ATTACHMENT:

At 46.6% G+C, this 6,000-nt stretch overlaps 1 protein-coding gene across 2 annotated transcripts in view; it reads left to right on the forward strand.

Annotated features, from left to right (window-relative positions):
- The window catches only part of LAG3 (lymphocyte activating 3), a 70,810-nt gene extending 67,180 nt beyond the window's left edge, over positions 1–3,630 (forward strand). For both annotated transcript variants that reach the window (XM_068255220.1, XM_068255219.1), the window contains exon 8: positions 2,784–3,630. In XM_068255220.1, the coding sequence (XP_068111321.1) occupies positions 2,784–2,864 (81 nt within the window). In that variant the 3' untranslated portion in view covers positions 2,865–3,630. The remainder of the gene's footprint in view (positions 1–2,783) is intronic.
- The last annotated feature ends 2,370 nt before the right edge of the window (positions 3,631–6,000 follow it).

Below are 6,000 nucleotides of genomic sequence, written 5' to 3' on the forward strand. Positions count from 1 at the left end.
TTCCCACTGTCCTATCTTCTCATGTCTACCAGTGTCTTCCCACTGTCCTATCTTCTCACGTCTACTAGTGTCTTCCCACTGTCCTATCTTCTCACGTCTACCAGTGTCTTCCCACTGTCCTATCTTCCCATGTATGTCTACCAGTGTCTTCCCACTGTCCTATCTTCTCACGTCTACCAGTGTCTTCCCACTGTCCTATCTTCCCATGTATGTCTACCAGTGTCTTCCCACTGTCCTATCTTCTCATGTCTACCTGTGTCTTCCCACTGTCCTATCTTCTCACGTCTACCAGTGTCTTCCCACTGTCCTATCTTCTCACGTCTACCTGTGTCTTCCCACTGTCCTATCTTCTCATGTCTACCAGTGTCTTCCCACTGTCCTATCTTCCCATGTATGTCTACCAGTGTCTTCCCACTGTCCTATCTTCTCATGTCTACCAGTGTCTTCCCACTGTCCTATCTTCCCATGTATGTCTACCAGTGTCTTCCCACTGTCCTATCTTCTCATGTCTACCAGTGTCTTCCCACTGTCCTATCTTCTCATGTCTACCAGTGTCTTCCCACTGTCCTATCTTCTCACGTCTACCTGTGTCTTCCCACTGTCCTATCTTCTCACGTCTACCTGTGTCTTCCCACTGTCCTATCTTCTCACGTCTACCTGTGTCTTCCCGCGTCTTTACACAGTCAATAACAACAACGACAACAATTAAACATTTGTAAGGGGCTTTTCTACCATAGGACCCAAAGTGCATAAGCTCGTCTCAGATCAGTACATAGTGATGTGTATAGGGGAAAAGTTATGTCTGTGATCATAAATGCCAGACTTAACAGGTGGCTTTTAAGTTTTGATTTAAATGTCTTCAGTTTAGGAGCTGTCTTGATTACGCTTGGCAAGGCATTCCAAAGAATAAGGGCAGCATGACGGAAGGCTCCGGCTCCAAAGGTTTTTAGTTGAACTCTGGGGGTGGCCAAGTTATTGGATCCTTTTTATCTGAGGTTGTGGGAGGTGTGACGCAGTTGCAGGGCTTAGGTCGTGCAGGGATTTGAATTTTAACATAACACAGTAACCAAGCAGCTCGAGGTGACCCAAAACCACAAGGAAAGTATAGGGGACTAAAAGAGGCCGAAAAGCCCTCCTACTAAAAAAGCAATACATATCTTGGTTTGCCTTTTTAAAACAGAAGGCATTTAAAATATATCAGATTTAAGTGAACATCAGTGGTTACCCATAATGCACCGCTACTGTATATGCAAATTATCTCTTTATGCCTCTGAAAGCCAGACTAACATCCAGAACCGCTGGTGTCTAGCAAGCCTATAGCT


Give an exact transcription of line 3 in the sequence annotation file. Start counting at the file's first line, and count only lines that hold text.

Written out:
- The window catches only part of LAG3 (lymphocyte activating 3), a 70,810-nt gene extending 67,180 nt beyond the window's left edge, over positions 1–3,630 (forward strand). For both annotated transcript variants that reach the window (XM_068255220.1, XM_068255219.1), the window contains exon 8: positions 2,784–3,630. In XM_068255220.1, the coding sequence (XP_068111321.1) occupies positions 2,784–2,864 (81 nt within the window). In that variant the 3' untranslated portion in view covers positions 2,865–3,630. The remainder of the gene's footprint in view (positions 1–2,783) is intronic.